There's more to influencer content then looking visually appealing, especially if you're trying to drive audiences to go in-store. Take these tips into consideration when handing out influencer assignments.
Visualizing the Path-to-Purchase
Getting your audiences to go in-store is one thing, but what happens when they have no idea where your product is in the store? By sending your influencers in-store to capture content, it puts a direct spotlight on where your product lives inside that retail location.
Featuring the Retailer in CTAs
Influencer copy is just as important as the content. Make sure that when you're drawing up contracts and brainstorming messaging with influencers that you ask them to highlight the retailer in their copy so that they stand out. This is especially important if the product you're selling is available at competitor locations and you want audiences to specifically buy from you.
Create a Sense of Urgency
If you really want to push sales, limit the window in which your product is available or your discount is available. This incentivizes audiences to take action sooner than later so that they don't miss out on the special offer.
We previously mentioned that paid media is an important part of your shopper marketing influencer strategy because it ensures you're targeting people in the right geographic areas. But if you're a national retailer who isn't concerned about location, don't discredit your amplification plan. You'll still want to keep this piece of your strategy intact because network targeting gives you the ability to target audiences who have a higher propensity to shop at your desired retail location.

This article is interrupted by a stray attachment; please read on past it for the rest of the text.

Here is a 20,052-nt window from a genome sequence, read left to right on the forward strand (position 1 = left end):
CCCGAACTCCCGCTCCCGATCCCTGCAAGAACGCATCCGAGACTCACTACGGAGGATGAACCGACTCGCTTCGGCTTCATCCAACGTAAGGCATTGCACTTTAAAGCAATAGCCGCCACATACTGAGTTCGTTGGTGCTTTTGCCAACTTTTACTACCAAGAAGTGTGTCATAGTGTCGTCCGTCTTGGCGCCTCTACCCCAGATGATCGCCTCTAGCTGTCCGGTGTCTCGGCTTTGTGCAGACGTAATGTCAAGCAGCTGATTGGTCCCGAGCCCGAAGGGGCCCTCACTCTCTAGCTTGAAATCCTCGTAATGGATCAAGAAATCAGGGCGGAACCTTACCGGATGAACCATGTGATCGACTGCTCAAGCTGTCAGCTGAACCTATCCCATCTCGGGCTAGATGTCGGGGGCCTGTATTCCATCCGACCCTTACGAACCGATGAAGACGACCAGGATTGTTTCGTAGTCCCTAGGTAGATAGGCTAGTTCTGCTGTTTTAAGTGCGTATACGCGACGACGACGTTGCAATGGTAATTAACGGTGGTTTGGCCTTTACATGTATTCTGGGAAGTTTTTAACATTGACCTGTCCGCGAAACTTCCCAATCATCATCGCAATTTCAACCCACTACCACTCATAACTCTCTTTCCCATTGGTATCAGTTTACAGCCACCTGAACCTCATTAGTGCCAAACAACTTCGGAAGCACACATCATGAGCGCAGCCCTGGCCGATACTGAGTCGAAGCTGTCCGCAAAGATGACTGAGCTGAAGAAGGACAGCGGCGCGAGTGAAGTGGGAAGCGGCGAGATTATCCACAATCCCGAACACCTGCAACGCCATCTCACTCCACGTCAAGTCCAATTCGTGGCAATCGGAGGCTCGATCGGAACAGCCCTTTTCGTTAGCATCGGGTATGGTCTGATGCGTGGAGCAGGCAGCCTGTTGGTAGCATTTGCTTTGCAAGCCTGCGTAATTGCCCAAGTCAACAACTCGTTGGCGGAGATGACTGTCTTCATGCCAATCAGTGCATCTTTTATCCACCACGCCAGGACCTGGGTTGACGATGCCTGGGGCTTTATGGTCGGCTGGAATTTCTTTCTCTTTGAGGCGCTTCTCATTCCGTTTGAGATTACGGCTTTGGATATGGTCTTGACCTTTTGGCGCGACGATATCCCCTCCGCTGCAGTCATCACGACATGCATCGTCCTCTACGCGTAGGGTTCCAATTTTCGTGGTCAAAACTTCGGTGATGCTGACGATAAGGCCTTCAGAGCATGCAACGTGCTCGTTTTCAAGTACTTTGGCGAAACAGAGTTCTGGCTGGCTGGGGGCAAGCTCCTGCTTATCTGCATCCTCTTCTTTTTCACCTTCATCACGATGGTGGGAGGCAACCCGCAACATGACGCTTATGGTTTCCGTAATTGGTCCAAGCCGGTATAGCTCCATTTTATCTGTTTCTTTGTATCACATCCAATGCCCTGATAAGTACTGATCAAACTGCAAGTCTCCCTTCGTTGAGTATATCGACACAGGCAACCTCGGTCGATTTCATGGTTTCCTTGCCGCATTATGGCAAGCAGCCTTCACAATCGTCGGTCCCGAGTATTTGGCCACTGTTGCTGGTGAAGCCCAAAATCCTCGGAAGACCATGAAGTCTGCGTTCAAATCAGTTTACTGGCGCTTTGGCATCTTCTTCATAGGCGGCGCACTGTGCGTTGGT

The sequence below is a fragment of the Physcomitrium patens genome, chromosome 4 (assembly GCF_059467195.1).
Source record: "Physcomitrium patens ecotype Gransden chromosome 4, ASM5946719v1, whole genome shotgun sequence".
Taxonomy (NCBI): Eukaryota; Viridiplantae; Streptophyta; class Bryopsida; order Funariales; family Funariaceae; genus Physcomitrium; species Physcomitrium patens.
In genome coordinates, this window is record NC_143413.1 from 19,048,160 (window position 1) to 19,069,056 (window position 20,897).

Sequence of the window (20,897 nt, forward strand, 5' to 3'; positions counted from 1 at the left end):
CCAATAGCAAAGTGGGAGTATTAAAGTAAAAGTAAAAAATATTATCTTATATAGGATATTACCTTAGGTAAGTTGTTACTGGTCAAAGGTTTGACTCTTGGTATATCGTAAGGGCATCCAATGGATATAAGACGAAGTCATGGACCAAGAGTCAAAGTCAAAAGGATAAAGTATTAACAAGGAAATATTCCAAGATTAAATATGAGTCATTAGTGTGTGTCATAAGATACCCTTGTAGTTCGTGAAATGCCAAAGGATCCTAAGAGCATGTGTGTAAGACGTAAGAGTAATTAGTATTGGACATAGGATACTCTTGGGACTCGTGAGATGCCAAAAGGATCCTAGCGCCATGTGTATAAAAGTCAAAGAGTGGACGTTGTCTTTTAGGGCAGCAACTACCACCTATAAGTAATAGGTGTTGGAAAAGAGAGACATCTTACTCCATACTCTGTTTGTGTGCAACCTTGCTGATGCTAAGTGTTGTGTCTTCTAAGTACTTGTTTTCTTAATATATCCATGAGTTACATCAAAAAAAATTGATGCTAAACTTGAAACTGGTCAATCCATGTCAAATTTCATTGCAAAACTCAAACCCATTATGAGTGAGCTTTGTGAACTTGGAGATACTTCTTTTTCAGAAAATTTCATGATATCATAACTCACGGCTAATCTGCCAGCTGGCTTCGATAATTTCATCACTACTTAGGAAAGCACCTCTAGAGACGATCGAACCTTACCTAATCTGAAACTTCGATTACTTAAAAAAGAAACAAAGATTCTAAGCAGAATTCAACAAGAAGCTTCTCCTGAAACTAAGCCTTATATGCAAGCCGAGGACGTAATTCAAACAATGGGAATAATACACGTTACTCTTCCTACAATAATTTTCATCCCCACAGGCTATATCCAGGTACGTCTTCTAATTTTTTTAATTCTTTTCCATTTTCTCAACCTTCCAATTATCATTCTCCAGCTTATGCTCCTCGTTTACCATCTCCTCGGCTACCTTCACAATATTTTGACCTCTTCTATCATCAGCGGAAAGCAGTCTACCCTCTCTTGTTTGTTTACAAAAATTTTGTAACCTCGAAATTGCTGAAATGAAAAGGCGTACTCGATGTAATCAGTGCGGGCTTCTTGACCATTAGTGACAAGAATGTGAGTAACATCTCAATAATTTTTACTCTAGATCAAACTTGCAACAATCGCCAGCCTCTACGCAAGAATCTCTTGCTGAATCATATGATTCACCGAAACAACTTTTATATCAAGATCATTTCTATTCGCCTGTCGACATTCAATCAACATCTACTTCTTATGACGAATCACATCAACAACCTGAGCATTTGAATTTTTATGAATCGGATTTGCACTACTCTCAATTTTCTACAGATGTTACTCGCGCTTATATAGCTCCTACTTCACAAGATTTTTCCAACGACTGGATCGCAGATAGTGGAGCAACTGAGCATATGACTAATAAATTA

Finally, measurement. Measuring the success of influencer marketing is still the number one issue marketers deal with. Below are four different metrics we recommend utilizing to help measure the success of your shopper campaign.
- Ad Recall Rate: Best for measuring the effectiveness of an awareness program, Ad Recall Rate is a metric reported by Facebook on certain types of ads run via Business Manager. Ad Recall Rate is the estimated percent of your exposed audience who would answer “Yes” to “Do you recall seeing an ad from [brand] in the last two days?”. According to Nielsen, Ad Recall is the metric that best correlates with ad effectiveness in terms of brand awareness and consideration. As we mentioned in previous posts, impressions and engagement do not.
- Correlation Analysis: Daily sales compared to impression delivery; Correlations typically need to be run on a delay (Day 1 of impression delivery correlated to Day 7 sales, for example). The delay should be in line with a typical sales cycle for your product.
- Benchmark Comparison: Sales in the campaign period compared to a period where as many other variables as possible are eliminated
- Coupon Redemptions: Exclusive offer promoted only via influencers; Keep in mind not all shoppers use coupons. An attribution calculation may want to take into account what percent of your buyers typically use a coupon and scale up results to reflect people who simply aren’t coupon users.